HIGHWAY UPGRADE DOWNGRADING LIVES
By HELEN JACK
GRAEME MILLER and wife Margit are counting the cost in lost value to their home from construction of the new Pacific Highway at Ocean Shores.
Their home overlooks a section of the upgraded highway from Brunswick Heads to Yelgun which opened on July 11. And the Millers are not alone. The new highway is causing sleepless nights for hundreds of people.
Two hundred local residents packed the Ocean Shores Country Club's main auditorium on Tuesday night to describe to RTA representatives how traffic noise is robbing them of sleep, and impacting on their health and wallets.
One Ocean Shores woman told the gathering she had resorted to sleeping pills to get to sleep. Others, constantly woken during the night by trucks running over ripple strips, said they had given up trying to sleep, preferring to get up and pursue hobbies or work to pass the time until dawn.
Mr Miller's property in Galba Avenue is part of a hill bordering the highway. Half of it was cut away and retained with pylons driven through the remainder of the hill.
Drains and a retaining wall were also built to secure it. But Mr Miller said the drains and compacting machines had succeeded in disturbing the sub-soil under his house, causing its foundations to move.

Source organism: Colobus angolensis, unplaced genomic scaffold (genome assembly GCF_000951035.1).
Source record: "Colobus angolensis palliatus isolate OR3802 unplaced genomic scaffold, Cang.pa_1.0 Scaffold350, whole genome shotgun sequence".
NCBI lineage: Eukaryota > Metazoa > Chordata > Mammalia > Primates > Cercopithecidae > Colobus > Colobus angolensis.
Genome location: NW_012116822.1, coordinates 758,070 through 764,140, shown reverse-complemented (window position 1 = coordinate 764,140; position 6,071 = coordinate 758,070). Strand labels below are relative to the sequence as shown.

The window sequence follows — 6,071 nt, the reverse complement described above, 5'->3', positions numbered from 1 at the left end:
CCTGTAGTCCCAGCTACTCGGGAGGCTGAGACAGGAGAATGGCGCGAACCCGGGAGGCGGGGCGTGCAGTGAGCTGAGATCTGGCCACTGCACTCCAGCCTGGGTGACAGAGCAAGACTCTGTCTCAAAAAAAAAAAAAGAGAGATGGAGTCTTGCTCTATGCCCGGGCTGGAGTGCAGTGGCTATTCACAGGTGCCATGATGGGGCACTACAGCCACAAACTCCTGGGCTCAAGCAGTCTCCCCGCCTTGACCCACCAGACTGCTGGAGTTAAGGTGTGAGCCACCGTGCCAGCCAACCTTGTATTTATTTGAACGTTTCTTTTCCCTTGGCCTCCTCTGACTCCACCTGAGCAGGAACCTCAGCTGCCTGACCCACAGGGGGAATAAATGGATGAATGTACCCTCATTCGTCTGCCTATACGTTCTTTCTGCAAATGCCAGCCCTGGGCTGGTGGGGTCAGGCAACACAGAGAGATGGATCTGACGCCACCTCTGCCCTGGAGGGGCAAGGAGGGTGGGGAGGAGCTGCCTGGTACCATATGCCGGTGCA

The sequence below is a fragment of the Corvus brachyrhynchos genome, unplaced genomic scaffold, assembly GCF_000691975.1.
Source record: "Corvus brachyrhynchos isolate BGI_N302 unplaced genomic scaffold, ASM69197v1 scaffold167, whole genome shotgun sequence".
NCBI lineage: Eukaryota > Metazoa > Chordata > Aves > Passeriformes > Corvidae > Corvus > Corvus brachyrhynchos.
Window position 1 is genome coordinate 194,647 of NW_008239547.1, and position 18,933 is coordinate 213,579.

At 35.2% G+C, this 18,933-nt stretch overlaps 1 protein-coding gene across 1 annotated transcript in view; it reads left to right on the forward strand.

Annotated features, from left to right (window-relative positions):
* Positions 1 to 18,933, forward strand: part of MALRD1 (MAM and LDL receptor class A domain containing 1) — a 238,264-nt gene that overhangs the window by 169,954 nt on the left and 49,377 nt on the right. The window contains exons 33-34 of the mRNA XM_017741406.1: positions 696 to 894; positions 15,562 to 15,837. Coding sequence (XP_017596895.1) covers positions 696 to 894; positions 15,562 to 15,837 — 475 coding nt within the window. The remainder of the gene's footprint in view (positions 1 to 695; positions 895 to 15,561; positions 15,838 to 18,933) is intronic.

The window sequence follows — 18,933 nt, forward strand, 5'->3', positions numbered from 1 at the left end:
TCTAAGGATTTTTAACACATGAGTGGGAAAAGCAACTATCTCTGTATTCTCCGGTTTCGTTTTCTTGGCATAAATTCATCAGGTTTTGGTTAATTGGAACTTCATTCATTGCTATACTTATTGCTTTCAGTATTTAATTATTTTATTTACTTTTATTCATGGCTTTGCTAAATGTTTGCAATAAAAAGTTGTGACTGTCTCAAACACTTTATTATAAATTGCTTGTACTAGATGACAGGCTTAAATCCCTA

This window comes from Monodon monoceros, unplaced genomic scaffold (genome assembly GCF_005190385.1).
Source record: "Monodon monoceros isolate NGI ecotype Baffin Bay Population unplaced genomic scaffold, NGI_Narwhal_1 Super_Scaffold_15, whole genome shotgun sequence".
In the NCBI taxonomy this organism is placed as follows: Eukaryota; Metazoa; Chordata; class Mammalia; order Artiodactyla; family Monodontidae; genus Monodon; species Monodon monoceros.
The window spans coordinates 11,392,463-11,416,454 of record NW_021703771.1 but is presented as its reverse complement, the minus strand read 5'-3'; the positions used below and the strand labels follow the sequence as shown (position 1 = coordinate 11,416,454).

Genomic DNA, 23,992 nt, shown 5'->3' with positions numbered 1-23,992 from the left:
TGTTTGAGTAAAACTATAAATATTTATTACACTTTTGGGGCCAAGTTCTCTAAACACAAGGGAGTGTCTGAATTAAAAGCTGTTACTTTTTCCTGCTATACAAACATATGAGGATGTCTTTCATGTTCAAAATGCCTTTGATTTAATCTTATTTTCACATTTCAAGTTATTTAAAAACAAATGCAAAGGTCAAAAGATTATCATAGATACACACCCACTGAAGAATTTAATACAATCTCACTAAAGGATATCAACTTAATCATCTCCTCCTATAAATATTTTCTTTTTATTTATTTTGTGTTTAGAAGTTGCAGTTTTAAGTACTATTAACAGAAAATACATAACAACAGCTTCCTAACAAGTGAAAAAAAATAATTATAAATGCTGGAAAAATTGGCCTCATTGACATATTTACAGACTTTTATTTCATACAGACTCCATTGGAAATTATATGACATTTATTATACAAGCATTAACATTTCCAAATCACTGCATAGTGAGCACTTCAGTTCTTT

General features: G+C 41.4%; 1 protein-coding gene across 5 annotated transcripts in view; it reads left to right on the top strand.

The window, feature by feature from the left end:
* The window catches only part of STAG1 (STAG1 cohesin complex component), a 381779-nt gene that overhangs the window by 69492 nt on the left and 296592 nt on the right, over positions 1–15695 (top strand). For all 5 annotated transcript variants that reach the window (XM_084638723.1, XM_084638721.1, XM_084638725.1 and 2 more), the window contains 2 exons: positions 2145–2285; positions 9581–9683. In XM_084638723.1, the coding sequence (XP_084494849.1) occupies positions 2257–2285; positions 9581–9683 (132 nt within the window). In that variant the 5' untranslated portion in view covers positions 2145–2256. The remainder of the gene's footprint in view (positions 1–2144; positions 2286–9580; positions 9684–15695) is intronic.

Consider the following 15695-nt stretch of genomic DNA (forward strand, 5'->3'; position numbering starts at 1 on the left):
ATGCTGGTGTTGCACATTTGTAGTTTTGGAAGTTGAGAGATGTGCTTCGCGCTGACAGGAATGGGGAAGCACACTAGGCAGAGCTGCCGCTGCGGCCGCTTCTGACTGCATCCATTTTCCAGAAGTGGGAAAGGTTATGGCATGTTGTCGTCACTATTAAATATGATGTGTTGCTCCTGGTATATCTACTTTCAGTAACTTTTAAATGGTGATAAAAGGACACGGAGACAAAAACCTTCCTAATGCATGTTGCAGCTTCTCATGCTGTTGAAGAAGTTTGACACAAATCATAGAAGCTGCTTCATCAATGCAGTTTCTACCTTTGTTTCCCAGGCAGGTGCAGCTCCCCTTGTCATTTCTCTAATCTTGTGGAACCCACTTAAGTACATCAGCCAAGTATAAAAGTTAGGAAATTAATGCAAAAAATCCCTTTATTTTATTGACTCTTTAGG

"I complained to the RTA three times and finally they got an 'expert' to come and do a test," he said.
"We were eventually told vibration levels were acceptable, but when something like that is constant it has to have an effect."
Residents living five kilometres from the highway said they were experiencing noise levels never heard before the highway opened.
RTA Pacific Highway general manager Bob Higgins told the meeting sound testing near the highway would not start until October when all work was finished.
"It's important for us to understand if (the noise) is coming from the road surface or the ripple strips," he said.
Mr Higgins' response was referred to as 'unsatisfactory' and many considered the meeting was enough public consultation with the RTA to justify approaching the director-general.
MP Don Page said he would make representations to the NSW Minister for Roads Eric Roozendaal on behalf of residents.